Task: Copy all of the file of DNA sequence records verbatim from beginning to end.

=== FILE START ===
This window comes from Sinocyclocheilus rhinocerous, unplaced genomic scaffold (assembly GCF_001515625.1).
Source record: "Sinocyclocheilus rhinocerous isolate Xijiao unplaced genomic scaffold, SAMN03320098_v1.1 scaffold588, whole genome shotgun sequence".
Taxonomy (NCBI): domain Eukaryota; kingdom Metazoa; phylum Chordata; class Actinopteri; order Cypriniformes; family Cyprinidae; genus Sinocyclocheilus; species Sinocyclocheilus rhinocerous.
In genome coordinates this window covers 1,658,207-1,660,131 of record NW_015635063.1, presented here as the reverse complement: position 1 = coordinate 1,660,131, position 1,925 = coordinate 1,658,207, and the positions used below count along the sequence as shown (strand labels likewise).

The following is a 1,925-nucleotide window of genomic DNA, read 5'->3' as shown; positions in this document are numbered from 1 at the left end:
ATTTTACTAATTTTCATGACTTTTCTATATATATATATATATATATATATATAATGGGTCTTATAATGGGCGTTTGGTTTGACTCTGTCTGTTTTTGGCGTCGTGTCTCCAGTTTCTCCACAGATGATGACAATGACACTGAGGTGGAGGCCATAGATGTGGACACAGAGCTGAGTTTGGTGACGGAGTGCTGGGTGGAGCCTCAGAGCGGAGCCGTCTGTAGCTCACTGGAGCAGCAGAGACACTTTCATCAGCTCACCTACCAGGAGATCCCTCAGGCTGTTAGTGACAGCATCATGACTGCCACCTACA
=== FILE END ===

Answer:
This window comes from Sinocyclocheilus rhinocerous, unplaced genomic scaffold (assembly GCF_001515625.1).
Source record: "Sinocyclocheilus rhinocerous isolate Xijiao unplaced genomic scaffold, SAMN03320098_v1.1 scaffold588, whole genome shotgun sequence".
Taxonomy (NCBI): domain Eukaryota; kingdom Metazoa; phylum Chordata; class Actinopteri; order Cypriniformes; family Cyprinidae; genus Sinocyclocheilus; species Sinocyclocheilus rhinocerous.
In genome coordinates this window covers 1,658,207-1,660,131 of record NW_015635063.1, presented here as the reverse complement: position 1 = coordinate 1,660,131, position 1,925 = coordinate 1,658,207, and the positions used below count along the sequence as shown (strand labels likewise).

The following is a 1,925-nucleotide window of genomic DNA, read 5'->3' as shown; positions in this document are numbered from 1 at the left end:
ATTTTACTAATTTTCATGACTTTTCTATATATATATATATATATATATATATAATGGGTCTTATAATGGGCGTTTGGTTTGACTCTGTCTGTTTTTGGCGTCGTGTCTCCAGTTTCTCCACAGATGATGACAATGACACTGAGGTGGAGGCCATAGATGTGGACACAGAGCTGAGTTTGGTGACGGAGTGCTGGGTGGAGCCTCAGAGCGGAGCCGTCTGTAGCTCACTGGAGCAGCAGAGACACTTTCATCAGCTCACCTACCAGGAGATCCCTCAGGCTGTTAGTGACAGCATCATGACTGCCACCTACA